Oppression is still oppression, even if it’s done in a power pantsuit.

 

2020 has given us very few moments of celebration or joy. The closest thing many of us have experienced was Trump’s election loss. Kamala Harris has officially made history as the first Black, South Asian woman elected to hold the office of Vice President of the United States. From her power dressing to her impassioned speeches, Kamala Harris definitely encompasses what it means to be a #girlboss. Harris is without a doubt, a hard-working woman who has shattered glass ceilings to get to where she is today. However, she is not devoid of criticism and unfortunately her track record is a troubling one. Her career as a self-proclaimed “top-cop” district attorney is worrying, especially in light of the Black Lives Matter Movement. In her career she has overseen thousands of marijuana convictions, seen felony convictions increase under her leadership and denied trans inmates their basic rights and protections while incarcerated. Harris is by no means the ‘radical’, conservatives are trying to paint her as. We can only hope that the Vice-President Elect will use her new position to correct some of her past errors in the social justice sector. 

 

To quote Assata Shakur: “There’s nothing revolutionary about nationalism by itself. Any community seriously concerned with its own freedom has to be concerned about other people’s freedom”.  So while we can celebrate the fact that so many young girls can now envision themselves in the highest of positions we cannot ignore what Harris’ appointment will mean for Palestinians and incarcerated Black folks. We can celebrate this historic appointment for the much needed representation and competence she will bring to the white house especially in comparison to her predecessor. We just have to remember representation isn’t a valuable tool if it is not accompanied by redistribution and redress.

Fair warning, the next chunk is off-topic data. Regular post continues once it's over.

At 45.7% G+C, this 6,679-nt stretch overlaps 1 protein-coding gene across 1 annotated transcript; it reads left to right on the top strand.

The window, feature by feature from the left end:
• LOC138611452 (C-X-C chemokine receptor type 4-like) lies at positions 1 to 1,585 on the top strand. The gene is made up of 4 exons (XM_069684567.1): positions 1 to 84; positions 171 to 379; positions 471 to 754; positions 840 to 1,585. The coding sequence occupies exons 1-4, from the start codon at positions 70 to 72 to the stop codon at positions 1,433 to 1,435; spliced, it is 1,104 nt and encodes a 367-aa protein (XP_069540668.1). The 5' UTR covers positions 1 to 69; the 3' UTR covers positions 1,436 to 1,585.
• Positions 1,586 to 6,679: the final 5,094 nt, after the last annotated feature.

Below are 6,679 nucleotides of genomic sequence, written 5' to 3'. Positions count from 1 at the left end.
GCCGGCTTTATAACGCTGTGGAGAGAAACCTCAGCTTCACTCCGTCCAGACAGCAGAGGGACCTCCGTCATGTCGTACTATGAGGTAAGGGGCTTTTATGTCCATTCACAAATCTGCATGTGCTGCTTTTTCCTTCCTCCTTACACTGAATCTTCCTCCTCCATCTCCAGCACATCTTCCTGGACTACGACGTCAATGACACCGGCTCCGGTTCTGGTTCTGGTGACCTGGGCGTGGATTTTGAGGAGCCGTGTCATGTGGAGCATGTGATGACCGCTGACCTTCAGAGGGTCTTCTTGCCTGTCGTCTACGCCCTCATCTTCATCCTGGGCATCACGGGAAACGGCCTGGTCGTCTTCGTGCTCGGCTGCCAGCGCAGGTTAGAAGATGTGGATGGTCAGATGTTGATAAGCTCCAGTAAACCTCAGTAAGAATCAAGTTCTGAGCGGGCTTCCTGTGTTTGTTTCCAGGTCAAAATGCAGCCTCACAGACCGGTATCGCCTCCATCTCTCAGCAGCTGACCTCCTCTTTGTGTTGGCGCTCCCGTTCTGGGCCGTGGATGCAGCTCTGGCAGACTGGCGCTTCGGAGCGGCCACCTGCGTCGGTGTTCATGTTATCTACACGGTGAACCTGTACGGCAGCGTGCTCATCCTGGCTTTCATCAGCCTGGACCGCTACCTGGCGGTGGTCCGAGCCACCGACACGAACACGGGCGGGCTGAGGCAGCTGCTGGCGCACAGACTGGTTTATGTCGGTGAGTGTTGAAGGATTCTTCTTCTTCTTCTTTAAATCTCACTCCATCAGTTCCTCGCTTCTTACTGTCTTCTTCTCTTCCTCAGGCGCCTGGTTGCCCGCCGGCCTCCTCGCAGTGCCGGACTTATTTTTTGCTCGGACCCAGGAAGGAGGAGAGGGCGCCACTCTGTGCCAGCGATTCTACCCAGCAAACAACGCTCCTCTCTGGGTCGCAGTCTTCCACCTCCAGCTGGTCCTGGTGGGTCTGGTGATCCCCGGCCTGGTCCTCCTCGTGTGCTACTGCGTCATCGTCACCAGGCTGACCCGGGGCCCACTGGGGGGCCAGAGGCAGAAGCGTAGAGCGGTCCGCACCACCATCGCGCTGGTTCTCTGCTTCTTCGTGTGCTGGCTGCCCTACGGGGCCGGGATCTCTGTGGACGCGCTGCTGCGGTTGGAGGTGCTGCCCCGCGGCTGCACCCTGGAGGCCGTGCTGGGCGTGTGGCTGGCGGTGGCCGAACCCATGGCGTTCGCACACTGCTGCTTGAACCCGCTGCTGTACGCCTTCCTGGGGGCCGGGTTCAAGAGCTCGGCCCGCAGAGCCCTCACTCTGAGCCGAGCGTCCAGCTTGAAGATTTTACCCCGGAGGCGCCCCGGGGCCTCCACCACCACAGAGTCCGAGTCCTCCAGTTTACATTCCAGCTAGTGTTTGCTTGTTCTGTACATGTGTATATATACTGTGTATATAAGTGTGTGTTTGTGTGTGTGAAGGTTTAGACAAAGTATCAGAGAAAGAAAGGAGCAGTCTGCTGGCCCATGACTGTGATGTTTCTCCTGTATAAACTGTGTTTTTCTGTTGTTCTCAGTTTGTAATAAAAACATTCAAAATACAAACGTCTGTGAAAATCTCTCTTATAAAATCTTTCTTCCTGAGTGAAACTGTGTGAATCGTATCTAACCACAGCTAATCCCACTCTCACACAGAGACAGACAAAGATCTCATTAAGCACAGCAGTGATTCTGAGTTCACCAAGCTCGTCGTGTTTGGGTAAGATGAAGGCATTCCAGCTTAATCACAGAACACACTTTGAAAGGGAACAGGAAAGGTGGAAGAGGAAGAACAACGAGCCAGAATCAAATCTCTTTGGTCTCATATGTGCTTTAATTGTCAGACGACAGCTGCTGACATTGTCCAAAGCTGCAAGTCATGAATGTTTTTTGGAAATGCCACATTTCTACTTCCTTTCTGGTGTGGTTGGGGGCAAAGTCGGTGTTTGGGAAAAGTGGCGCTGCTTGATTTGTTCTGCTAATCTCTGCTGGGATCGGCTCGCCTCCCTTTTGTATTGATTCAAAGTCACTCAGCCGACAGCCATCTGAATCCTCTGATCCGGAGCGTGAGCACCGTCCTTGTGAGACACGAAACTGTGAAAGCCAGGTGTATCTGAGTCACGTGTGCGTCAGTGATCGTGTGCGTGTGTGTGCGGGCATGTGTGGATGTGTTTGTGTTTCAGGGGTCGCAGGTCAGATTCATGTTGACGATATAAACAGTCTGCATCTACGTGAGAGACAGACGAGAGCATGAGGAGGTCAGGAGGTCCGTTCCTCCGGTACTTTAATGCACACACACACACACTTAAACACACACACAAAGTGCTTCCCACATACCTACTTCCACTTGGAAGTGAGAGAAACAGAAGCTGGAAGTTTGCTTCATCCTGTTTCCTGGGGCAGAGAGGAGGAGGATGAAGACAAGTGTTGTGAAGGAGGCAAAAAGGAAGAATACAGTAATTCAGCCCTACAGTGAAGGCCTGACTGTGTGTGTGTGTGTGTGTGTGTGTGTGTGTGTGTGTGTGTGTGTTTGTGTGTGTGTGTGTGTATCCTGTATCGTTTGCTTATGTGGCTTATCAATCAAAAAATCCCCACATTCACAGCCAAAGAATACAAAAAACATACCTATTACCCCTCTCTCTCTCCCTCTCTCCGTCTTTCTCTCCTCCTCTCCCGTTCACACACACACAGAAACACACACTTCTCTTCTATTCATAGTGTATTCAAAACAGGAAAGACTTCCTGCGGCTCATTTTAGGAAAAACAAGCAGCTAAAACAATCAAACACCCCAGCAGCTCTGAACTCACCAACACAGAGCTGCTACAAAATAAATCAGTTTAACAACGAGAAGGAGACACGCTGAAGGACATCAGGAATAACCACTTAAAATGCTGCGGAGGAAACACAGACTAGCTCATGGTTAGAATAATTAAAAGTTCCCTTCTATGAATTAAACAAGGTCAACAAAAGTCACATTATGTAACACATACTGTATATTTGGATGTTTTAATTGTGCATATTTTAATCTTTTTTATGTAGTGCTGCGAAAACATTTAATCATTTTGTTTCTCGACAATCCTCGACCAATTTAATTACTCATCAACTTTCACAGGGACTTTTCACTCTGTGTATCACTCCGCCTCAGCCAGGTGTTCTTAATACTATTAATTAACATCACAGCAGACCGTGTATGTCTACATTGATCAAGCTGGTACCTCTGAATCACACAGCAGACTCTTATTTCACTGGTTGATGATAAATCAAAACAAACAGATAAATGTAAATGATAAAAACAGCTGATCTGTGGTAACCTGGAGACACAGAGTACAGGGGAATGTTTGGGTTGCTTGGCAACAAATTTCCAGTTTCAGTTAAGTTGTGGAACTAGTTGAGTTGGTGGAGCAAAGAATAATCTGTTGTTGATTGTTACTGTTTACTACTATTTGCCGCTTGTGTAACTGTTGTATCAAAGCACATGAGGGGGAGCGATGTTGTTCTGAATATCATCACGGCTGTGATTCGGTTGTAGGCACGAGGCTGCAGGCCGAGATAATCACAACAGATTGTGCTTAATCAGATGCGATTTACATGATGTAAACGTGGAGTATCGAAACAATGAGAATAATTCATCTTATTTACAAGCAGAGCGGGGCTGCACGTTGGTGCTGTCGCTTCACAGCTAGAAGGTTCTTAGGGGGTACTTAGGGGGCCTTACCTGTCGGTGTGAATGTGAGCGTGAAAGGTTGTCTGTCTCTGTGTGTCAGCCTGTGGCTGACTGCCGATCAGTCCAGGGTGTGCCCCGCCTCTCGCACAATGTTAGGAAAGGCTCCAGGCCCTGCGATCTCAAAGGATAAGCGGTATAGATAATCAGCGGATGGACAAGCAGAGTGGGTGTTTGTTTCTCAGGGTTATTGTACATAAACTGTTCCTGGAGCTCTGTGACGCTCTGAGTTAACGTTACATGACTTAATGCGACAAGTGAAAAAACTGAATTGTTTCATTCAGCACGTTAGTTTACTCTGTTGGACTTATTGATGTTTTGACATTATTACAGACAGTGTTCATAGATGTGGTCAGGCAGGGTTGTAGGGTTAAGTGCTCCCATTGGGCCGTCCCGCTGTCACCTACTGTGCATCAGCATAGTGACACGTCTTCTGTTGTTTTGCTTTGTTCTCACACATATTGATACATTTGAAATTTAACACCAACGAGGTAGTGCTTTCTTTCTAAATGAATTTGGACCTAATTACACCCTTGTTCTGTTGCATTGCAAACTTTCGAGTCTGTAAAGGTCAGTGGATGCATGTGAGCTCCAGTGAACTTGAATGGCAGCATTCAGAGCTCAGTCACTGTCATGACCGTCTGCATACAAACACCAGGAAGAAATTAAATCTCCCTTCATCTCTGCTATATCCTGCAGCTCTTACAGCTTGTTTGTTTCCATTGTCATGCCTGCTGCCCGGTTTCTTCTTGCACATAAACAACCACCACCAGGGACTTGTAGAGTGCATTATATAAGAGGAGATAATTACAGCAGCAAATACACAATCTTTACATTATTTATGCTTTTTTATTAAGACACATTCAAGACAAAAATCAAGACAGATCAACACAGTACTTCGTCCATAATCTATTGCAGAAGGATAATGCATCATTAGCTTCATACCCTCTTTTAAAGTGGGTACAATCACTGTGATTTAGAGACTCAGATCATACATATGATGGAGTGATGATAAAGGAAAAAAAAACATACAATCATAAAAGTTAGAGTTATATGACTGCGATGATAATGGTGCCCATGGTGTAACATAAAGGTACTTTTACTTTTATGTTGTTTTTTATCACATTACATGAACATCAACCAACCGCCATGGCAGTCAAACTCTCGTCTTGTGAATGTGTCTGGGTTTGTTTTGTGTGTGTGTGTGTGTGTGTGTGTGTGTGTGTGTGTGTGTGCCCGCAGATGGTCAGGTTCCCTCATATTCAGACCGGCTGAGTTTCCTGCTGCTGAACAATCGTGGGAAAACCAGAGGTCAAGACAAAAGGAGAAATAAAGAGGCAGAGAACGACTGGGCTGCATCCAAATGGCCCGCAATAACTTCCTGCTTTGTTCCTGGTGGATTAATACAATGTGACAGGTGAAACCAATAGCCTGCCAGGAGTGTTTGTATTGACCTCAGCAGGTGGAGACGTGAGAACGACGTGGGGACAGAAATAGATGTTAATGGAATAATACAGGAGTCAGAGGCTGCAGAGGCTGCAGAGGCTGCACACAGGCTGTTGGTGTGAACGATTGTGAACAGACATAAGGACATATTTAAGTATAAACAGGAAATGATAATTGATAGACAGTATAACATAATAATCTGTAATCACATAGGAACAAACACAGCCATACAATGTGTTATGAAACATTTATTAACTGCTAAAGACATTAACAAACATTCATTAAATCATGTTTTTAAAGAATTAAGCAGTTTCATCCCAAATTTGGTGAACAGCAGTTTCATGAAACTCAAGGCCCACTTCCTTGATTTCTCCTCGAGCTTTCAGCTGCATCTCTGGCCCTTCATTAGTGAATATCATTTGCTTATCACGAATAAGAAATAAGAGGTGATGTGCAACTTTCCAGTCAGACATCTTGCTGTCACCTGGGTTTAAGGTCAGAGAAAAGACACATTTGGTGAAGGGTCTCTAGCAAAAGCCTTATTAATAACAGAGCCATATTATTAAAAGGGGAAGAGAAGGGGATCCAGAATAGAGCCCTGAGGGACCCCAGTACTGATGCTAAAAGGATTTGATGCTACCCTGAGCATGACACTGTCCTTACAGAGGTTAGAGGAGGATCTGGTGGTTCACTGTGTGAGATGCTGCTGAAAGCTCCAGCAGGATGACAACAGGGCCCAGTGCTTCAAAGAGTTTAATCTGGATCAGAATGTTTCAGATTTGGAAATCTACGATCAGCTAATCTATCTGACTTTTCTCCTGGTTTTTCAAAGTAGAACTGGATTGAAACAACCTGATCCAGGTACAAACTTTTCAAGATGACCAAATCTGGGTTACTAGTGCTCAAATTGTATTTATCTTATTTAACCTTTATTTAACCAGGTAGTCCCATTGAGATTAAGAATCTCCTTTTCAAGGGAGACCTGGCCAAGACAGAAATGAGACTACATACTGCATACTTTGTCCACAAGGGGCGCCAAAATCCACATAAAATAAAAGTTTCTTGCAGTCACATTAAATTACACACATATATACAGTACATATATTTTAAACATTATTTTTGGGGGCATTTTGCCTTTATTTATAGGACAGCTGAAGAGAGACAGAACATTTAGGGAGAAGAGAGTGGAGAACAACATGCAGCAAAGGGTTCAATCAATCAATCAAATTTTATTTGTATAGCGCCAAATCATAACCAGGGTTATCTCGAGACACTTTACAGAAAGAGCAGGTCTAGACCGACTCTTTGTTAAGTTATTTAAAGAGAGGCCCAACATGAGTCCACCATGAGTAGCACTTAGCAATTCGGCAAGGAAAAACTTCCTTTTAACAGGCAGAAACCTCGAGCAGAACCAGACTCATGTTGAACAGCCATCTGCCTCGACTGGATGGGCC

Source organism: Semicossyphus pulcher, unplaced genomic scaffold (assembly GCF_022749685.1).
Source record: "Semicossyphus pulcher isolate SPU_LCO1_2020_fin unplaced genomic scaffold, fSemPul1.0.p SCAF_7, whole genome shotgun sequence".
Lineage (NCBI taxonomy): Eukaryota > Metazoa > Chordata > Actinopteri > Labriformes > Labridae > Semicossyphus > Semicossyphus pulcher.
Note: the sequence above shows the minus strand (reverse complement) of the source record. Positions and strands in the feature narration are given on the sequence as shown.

All we can do is hold those in positions of power accountable and try to evoke change on a grassroots level. We are fighting a global imperialist system that is so much bigger than all of us. In this revolutionary journey towards liberation we are unfortunately going to be met with disappointment, even from pioneering women in their respective fields. 

 

My most recent instance of disappointment was Chimamanda Ngozi Adichie coming out in support of JK Rowling’s anti-trans views. (https://www.pinknews.co.uk/2020/11/15/chimamanda-ngozi-adichie-jk-rowlin…). Both Adichie and Rowling were incredibly important literary figures to me and finding out they share a similar TERF (trans exclusionary radical feminist) tendencies was heart-breaking. Adichie shaped so much of my feminist learning and her literature really connected with me. Finding out that someone important to you holds harmful beliefs is devastating, especially when you have idolised that person and celebrated their successes.

 

Earlier this year, the passing of Justice Ruth Bader Ginsburg exposed me to some of the racist and anti-indigenous decisions she had made in her career. While her efforts and life were extraordinary and she impacted the lives of so many women positively, we have to remember her in her entirety. 

 

I would not disrespect Kamala Harris, Chimananda Ngozi Adiche or RBG with the demeaning title that is a Girlboss. I also will not put them on pedestals and will hold them accountable for their flaws and short-comings. Having women who inspire you is important, but it is also important to recognize that the women we idolise, may engage in harmful behaviour themselves. I believe that this is yet another opportunity to learn from them.  We must ensure that our feminism is intersectional and our actions and endeavours as a new generation of women foster a fresh culture of inclusivity, sustainability and equity.

 

 

 

 

 

Aleya is a first year student at UCT currently completing her undergraduate degree with majors in Politics, Psychology and Law. She is an intersectional feminist and avid follower of current affairs with big dreams of making the world a better place.